Defense Rests in Sweet Tomatoes Crash Trial; Closing Arguments Expected Thursday

"It haunts me every day," Brad Casler, the man accused of causing the crash, testified Tuesday

Defense attorneys for the man accused of killing two people and injuring seven others when he drove into a Massachusetts restaurant rested their case Wednesday morning.

Brad Casler is charged with motor vehicle homicide in the March 2016 crash at Sweet Tomatoes in Newton that left 57-year-old Eleanor Miele of Watertown and 32-year-old Gregory Morin of Newton dead. 

Jurors will begin their deliberations following the trial's closing arguments, which is expected to take place Thursday.

Casler testified Tuesday about how multiple sclerosis regularly affects him with dizziness, tingling, cognitive issues and "brain fog." He was diagnosed in 1996 and calls the disease "unpredictable."

His attorney claims Casler's multiple sclerosis caused him to lose control of the vehicle on the day of the crash.

Dr. Ellen Lahti with The Elliot Lewis Center for Multiple Sclerosis Care in Wellesley was the last witness to take the stand on Wednesday.

Although she never treated Casler, the multiple sclerosis expert affirmed that Casler's driving may have been impaired by the disease in 2016 at the time of the deadly crash.

On Tuesday, Casler recounted the day of the crash, starting with his job as a real estate broker, looking at a property for a client in the Newton Upper Falls area, which required him to drive.

He said he was headed to Trader Joe's in Newton while talking to a friend on his cellphone via the hands-free Bluetooth feature. Suddenly, he felt strange and told his friend he needed to hang up.

"I felt weird, my body felt strange to me, which had not happened before. I didn't know what was going on, and I said to him, 'I have to get off the phone.' The car was speeding up, and I just didn't know what was happening. I just couldn't control it at the time."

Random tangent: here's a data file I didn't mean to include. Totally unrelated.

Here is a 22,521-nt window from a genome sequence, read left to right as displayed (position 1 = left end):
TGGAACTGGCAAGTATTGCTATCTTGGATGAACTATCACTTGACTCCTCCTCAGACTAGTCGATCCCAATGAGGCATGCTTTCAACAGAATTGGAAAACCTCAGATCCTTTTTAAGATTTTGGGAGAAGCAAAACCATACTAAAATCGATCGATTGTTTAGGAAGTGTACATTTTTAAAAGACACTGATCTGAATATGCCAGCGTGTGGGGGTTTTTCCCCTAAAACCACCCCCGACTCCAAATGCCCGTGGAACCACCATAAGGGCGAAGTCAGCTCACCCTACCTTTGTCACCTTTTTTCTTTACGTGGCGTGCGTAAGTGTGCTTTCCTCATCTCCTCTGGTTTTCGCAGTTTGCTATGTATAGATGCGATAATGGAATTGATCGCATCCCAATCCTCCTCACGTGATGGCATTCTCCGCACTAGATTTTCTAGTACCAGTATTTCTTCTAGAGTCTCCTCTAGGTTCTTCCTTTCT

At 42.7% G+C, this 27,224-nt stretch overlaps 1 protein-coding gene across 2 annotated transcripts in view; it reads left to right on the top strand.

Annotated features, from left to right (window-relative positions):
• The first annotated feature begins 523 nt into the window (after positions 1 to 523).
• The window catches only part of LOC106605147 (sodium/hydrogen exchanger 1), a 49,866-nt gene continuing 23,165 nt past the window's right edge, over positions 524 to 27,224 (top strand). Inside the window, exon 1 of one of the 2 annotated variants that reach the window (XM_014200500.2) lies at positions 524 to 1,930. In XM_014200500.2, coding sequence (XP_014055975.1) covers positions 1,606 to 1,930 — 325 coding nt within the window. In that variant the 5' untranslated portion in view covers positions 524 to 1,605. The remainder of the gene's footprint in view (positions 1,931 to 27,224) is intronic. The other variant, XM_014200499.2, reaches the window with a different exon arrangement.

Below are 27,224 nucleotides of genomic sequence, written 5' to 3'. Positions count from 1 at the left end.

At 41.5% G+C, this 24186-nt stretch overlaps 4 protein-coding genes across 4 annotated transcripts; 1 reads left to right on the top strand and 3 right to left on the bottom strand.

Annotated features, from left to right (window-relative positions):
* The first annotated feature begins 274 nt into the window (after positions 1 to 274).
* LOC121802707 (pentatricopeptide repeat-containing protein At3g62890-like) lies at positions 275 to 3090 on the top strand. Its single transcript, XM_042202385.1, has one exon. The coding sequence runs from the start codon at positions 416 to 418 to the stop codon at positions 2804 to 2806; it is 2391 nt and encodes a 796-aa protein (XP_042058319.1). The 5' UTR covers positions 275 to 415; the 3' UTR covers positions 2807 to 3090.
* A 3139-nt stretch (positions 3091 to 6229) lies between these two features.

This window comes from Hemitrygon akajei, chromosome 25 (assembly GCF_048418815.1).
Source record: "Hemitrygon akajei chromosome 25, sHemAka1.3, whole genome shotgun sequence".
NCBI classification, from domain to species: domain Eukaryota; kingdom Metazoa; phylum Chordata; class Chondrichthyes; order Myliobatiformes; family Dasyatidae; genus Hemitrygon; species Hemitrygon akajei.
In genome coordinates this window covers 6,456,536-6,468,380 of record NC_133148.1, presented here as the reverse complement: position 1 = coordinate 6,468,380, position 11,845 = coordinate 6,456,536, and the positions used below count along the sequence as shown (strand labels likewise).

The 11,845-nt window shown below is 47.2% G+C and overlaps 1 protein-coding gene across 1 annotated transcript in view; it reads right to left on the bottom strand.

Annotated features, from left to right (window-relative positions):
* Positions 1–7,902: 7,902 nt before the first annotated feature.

Casler said he doesn't remember the accident at all, only waking up later at the hospital.

"It haunts me every day," he said. "I don't know what happened. I just don't remember. I think about it all day long. I think about it at night. I wake up and shake at night. I don't know what happened."

Casler said he had his driver's license revoked after the accident, and no longer drives or wants to drive.

"I know that I'll never drive again, and I wholeheartedly accept that," he said.

Earlier in the trial, Meriam Saim, an EMT who treated Casler, testified that he told her that he didn't believe that his multiple sclerosis played a role in the crash, a claim his attorney has made in court.

"I asked if he thought that the multiple sclerosis may have played a role in the accident if he believed that he had a flare of sorts," said Saim. "He said, 'No.'"

Saim also said that Casler told her that he tried to stop, but couldn't.

An accident reconstruction expert who examined Casler's vehicle also testified, saying he didn't find any issues with the SUV.

The jury also got a look at photos showing Casler's damaged vehicle and pizza ovens that were crushed in the crash.

Closing arguments are scheduled at 9:30 a.m. Thursday.

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